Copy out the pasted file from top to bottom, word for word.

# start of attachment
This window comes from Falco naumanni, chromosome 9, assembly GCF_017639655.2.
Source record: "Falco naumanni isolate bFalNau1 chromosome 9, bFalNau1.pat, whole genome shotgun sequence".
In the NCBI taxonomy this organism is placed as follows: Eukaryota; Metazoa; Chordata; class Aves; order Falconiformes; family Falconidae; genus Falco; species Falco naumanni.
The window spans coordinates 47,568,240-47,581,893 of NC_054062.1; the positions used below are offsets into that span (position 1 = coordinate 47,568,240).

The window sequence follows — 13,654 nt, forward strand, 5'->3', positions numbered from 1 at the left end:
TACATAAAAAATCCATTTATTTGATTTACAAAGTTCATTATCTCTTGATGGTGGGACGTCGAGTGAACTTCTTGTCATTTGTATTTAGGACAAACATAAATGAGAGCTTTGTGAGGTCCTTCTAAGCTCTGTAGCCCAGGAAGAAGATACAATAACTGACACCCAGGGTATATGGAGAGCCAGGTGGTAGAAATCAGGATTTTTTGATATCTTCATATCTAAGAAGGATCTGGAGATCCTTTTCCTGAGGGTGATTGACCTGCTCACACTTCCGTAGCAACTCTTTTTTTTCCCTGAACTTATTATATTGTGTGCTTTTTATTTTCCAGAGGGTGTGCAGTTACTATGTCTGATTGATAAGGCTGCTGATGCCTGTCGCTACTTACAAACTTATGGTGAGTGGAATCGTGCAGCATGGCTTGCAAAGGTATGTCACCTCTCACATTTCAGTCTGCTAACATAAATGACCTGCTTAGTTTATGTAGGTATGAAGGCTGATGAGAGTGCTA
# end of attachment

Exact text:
This window comes from Falco naumanni, chromosome 9, assembly GCF_017639655.2.
Source record: "Falco naumanni isolate bFalNau1 chromosome 9, bFalNau1.pat, whole genome shotgun sequence".
In the NCBI taxonomy this organism is placed as follows: Eukaryota; Metazoa; Chordata; class Aves; order Falconiformes; family Falconidae; genus Falco; species Falco naumanni.
The window spans coordinates 47,568,240-47,581,893 of NC_054062.1; the positions used below are offsets into that span (position 1 = coordinate 47,568,240).

The window sequence follows — 13,654 nt, forward strand, 5'->3', positions numbered from 1 at the left end:
TACATAAAAAATCCATTTATTTGATTTACAAAGTTCATTATCTCTTGATGGTGGGACGTCGAGTGAACTTCTTGTCATTTGTATTTAGGACAAACATAAATGAGAGCTTTGTGAGGTCCTTCTAAGCTCTGTAGCCCAGGAAGAAGATACAATAACTGACACCCAGGGTATATGGAGAGCCAGGTGGTAGAAATCAGGATTTTTTGATATCTTCATATCTAAGAAGGATCTGGAGATCCTTTTCCTGAGGGTGATTGACCTGCTCACACTTCCGTAGCAACTCTTTTTTTTCCCTGAACTTATTATATTGTGTGCTTTTTATTTTCCAGAGGGTGTGCAGTTACTATGTCTGATTGATAAGGCTGCTGATGCCTGTCGCTACTTACAAACTTATGGTGAGTGGAATCGTGCAGCATGGCTTGCAAAGGTATGTCACCTCTCACATTTCAGTCTGCTAACATAAATGACCTGCTTAGTTTATGTAGGTATGAAGGCTGATGAGAGTGCTA